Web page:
Paula's friends still wonder how she forgave her dad.
Other kids got kisses and hugs from their fathers at the end of the day. Paula's X's and O's came from Daddy on a plain sheet of paper, the game of tic-tac-toe they mailed back and forth.
"I'm living in New York," he'd tell her, leaving her to wonder why, as she sat in her mother's little apartment in California. Paula would race home from school every Tuesday just to sit by the phone and wait for her father to call.
Later she would learn that he'd been calling from prison.
A SURPRISE AT THE DOOR
Now in her 20s, Paula looks back at the past, and it makes sense. She knows why, around age 6, she received a visitor who had a special Christmas delivery: a hot pink sweater with snowflakes on the front, not only from a name-brand store, but from Daddy.
"I still remember what it looked like," says Paula.
And she still remembers the thoughts that flooded her mind:
My dad bought me something! This is from my dad! An actual sweater, an actual gift. Wow, how does he know I would like this? Wow, he chose this for me … and had it sent all the way to California.
The visitor who brought the gift was a volunteer with Angel Tree®, a Prison Fellowship® program that mobilizes churches and organizations to deliver a gift, the Gospel, and a personal message of love to children on behalf of their incarcerated parents.
Angel Tree starts with a simple gift, like the pink sweater that Paula has long since outgrown. And it leads to so much more.
"It's not materialistic," says Paula. "It's about, how did [my dad] know what I wanted? You feel like all those days, weeks, or months that [their parents] haven't been there … Wow, they still care. They want to connect with me, to share with me."
"I think about how much it meant to my mom," she adds. "Any desperate caregiver might say, 'God, I didn't envision my life this way. I didn't ask to be a single parent.' But then Angel Tree is God's answer to that prayer."
MORE THAN A GIFT
But then Angel Tree is God's answer to that prayer."
"What got me to give back is not only the giving of gifts, but knowing [that Angel Tree shares with] kids about the love of Christ," explains Paula. "Knowing how that impacts my life now, I think it's amazing. A lot of families don't really have hope, or know what's going to come next."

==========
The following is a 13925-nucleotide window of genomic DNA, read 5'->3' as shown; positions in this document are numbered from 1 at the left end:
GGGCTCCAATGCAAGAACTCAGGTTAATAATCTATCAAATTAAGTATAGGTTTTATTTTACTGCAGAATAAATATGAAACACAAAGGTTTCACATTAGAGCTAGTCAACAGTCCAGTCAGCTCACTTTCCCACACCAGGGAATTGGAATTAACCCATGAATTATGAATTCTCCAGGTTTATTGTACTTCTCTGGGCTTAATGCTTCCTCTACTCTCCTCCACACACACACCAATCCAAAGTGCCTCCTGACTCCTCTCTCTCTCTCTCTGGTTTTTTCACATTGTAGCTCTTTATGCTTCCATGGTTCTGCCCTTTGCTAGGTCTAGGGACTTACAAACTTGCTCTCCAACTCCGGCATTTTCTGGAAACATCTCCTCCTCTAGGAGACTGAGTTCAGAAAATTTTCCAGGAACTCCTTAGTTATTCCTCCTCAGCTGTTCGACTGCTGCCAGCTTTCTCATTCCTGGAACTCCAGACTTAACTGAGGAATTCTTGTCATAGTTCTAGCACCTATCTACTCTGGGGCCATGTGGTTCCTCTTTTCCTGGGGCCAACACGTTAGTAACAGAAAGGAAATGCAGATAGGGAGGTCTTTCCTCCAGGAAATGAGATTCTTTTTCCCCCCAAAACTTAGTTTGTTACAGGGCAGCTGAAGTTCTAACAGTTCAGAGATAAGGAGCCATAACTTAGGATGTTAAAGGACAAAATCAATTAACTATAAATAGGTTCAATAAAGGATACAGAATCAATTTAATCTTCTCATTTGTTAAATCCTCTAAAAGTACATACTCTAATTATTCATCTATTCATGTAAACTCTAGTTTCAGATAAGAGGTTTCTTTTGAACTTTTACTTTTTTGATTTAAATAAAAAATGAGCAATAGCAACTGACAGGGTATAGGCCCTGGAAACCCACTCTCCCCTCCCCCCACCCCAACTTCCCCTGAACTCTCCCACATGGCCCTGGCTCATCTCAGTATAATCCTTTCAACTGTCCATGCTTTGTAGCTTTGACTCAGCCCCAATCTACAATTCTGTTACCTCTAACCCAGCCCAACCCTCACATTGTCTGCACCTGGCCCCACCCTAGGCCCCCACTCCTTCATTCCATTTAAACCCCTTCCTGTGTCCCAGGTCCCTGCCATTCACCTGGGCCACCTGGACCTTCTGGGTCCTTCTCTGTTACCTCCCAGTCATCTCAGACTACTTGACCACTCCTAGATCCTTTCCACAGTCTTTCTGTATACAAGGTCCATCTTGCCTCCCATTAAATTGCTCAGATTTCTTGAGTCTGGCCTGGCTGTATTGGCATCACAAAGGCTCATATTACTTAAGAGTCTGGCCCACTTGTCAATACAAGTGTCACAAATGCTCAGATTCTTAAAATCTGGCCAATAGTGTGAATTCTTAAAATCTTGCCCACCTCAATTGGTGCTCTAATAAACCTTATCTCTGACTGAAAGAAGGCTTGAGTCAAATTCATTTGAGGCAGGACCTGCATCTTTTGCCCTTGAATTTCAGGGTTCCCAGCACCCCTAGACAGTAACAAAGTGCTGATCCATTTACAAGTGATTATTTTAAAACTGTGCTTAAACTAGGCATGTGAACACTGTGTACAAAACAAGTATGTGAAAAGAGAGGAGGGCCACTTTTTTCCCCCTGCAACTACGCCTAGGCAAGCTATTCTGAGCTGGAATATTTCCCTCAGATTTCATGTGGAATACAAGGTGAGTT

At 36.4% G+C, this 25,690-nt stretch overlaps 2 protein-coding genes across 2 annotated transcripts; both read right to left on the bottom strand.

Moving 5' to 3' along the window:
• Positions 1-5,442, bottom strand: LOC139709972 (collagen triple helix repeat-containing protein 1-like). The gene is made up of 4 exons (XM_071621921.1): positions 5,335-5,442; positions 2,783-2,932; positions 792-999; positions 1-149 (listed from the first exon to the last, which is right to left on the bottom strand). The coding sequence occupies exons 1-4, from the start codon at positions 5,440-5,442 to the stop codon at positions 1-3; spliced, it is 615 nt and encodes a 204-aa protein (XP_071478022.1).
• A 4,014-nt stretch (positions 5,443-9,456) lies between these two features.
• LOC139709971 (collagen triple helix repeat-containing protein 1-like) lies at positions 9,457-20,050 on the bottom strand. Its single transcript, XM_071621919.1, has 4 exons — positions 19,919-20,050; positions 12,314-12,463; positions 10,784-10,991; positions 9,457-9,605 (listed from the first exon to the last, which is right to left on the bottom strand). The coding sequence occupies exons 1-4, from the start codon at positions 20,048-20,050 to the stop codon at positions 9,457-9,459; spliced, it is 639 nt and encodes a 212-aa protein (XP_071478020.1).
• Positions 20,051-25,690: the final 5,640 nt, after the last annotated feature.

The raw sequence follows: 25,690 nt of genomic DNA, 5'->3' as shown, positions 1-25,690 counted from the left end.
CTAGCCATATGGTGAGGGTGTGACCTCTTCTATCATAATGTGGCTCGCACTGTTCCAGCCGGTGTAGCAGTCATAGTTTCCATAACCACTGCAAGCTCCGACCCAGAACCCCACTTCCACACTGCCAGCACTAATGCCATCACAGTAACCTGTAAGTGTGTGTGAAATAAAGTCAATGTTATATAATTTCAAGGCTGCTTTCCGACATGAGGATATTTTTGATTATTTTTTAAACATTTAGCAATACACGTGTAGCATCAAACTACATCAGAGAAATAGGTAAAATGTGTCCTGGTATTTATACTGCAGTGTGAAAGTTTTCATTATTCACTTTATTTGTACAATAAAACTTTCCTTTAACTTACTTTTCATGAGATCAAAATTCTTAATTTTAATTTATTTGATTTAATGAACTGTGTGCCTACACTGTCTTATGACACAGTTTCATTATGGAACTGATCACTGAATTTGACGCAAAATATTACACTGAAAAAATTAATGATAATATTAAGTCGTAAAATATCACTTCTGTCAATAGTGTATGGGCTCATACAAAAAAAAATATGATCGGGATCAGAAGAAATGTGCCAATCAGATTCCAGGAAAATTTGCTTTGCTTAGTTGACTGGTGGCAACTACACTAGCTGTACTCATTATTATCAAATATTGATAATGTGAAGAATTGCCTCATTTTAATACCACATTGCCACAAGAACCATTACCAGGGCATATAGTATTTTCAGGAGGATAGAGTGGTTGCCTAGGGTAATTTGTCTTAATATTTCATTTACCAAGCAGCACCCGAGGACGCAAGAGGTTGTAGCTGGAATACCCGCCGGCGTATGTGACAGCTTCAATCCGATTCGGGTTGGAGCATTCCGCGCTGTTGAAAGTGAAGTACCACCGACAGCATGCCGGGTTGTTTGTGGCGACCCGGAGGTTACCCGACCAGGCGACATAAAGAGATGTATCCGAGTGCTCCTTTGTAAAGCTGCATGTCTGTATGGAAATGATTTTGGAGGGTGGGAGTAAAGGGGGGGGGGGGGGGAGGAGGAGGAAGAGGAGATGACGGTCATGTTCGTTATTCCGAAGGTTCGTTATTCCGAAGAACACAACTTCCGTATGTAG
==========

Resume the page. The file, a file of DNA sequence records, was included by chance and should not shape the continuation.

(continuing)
And Paula knows what it's like to face Christmas when your family is just scraping by—for finances, for stability, for hope.
"You might not see the impact at the moment you donate, the moment you get involved, but it really does have an eternal impact," Paula continues. "You may not see it in this lifetime. But this little action of your giving, something so small, can really change a person's life."
something so small, can really change a person's life."
So how did Paula decide to forgive the father she's only seen face-to-face a handful of times?
It's not a one-time decision, she says. And it's not easy. It's a daily prayer to let God take away any resentment, any hatred, that tries to seep in:
"As I got older, people would say, how can you still have a relationship with [your dad]? As an adult, how can you forgive him? You know what, he's paying for what he did. He couldn't be at my graduation, or at my wedding. But at least he always gave me the time, sent me things … God has guarded my heart my whole life, against the bitterness and anger."
"Imagine, I only interacted with [Angel Tree] once," she marvels, recalling the day she unwrapped that hot pink sweater. "And it had such a huge impact. Giving to Angel Tree is life-changing. They are planting that seed … they could be an answer to prayer."
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